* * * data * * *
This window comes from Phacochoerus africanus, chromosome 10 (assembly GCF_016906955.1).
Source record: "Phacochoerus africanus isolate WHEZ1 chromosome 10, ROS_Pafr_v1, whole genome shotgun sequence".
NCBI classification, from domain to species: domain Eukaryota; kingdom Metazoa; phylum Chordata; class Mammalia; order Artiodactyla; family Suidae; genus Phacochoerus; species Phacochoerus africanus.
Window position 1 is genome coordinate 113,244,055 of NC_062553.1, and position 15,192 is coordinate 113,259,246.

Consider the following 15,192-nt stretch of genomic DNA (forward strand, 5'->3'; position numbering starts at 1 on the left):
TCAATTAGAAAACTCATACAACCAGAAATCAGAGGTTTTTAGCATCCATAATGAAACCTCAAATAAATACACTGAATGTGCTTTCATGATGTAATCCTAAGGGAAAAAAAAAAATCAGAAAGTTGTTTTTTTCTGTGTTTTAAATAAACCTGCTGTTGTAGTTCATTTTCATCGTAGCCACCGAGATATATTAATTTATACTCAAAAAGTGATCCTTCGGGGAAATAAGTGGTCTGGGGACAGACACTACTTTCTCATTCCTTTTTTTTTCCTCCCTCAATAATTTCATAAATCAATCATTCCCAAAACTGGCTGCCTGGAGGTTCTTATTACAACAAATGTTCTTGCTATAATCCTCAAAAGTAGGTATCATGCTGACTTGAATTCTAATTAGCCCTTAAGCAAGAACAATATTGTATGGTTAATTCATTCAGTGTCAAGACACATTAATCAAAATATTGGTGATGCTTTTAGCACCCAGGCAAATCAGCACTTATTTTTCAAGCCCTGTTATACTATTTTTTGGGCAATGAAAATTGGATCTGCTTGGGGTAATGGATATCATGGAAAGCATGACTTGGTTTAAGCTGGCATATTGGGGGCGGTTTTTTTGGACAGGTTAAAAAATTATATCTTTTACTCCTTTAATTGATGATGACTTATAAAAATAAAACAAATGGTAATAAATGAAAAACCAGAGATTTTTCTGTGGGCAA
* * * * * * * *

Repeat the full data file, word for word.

This window comes from Phacochoerus africanus, chromosome 10 (assembly GCF_016906955.1).
Source record: "Phacochoerus africanus isolate WHEZ1 chromosome 10, ROS_Pafr_v1, whole genome shotgun sequence".
NCBI classification, from domain to species: domain Eukaryota; kingdom Metazoa; phylum Chordata; class Mammalia; order Artiodactyla; family Suidae; genus Phacochoerus; species Phacochoerus africanus.
Window position 1 is genome coordinate 113,244,055 of NC_062553.1, and position 15,192 is coordinate 113,259,246.

Consider the following 15,192-nt stretch of genomic DNA (forward strand, 5'->3'; position numbering starts at 1 on the left):
TCAATTAGAAAACTCATACAACCAGAAATCAGAGGTTTTTAGCATCCATAATGAAACCTCAAATAAATACACTGAATGTGCTTTCATGATGTAATCCTAAGGGAAAAAAAAAAATCAGAAAGTTGTTTTTTTCTGTGTTTTAAATAAACCTGCTGTTGTAGTTCATTTTCATCGTAGCCACCGAGATATATTAATTTATACTCAAAAAGTGATCCTTCGGGGAAATAAGTGGTCTGGGGACAGACACTACTTTCTCATTCCTTTTTTTTTCCTCCCTCAATAATTTCATAAATCAATCATTCCCAAAACTGGCTGCCTGGAGGTTCTTATTACAACAAATGTTCTTGCTATAATCCTCAAAAGTAGGTATCATGCTGACTTGAATTCTAATTAGCCCTTAAGCAAGAACAATATTGTATGGTTAATTCATTCAGTGTCAAGACACATTAATCAAAATATTGGTGATGCTTTTAGCACCCAGGCAAATCAGCACTTATTTTTCAAGCCCTGTTATACTATTTTTTGGGCAATGAAAATTGGATCTGCTTGGGGTAATGGATATCATGGAAAGCATGACTTGGTTTAAGCTGGCATATTGGGGGCGGTTTTTTTGGACAGGTTAAAAAATTATATCTTTTACTCCTTTAATTGATGATGACTTATAAAAATAAAACAAATGGTAATAAATGAAAAACCAGAGATTTTTCTGTGGGCAA